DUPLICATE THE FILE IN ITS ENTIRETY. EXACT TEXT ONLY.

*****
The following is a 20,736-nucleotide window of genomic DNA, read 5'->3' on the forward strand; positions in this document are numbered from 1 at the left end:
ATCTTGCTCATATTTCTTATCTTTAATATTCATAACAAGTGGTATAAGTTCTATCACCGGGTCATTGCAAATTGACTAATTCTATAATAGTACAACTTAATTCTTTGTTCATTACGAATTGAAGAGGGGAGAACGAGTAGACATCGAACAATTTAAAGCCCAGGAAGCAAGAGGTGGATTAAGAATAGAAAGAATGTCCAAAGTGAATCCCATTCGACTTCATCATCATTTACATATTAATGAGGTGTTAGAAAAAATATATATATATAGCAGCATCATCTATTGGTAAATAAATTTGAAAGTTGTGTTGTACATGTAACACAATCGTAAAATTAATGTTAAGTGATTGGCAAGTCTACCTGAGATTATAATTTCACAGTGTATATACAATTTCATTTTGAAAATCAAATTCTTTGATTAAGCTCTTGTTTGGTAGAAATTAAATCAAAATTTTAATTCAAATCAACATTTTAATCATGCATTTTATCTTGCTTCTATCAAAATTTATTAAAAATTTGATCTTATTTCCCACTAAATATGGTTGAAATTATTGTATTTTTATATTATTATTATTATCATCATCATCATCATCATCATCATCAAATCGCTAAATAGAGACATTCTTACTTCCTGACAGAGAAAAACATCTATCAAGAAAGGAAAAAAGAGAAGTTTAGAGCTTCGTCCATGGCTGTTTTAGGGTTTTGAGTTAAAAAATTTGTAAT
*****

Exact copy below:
The following is a 20,736-nucleotide window of genomic DNA, read 5'->3' on the forward strand; positions in this document are numbered from 1 at the left end:
ATCTTGCTCATATTTCTTATCTTTAATATTCATAACAAGTGGTATAAGTTCTATCACCGGGTCATTGCAAATTGACTAATTCTATAATAGTACAACTTAATTCTTTGTTCATTACGAATTGAAGAGGGGAGAACGAGTAGACATCGAACAATTTAAAGCCCAGGAAGCAAGAGGTGGATTAAGAATAGAAAGAATGTCCAAAGTGAATCCCATTCGACTTCATCATCATTTACATATTAATGAGGTGTTAGAAAAAATATATATATATAGCAGCATCATCTATTGGTAAATAAATTTGAAAGTTGTGTTGTACATGTAACACAATCGTAAAATTAATGTTAAGTGATTGGCAAGTCTACCTGAGATTATAATTTCACAGTGTATATACAATTTCATTTTGAAAATCAAATTCTTTGATTAAGCTCTTGTTTGGTAGAAATTAAATCAAAATTTTAATTCAAATCAACATTTTAATCATGCATTTTATCTTGCTTCTATCAAAATTTATTAAAAATTTGATCTTATTTCCCACTAAATATGGTTGAAATTATTGTATTTTTATATTATTATTATTATCATCATCATCATCATCATCATCATCAAATCGCTAAATAGAGACATTCTTACTTCCTGACAGAGAAAAACATCTATCAAGAAAGGAAAAAAGAGAAGTTTAGAGCTTCGTCCATGGCTGTTTTAGGGTTTTGAGTTAAAAAATTTGTAAT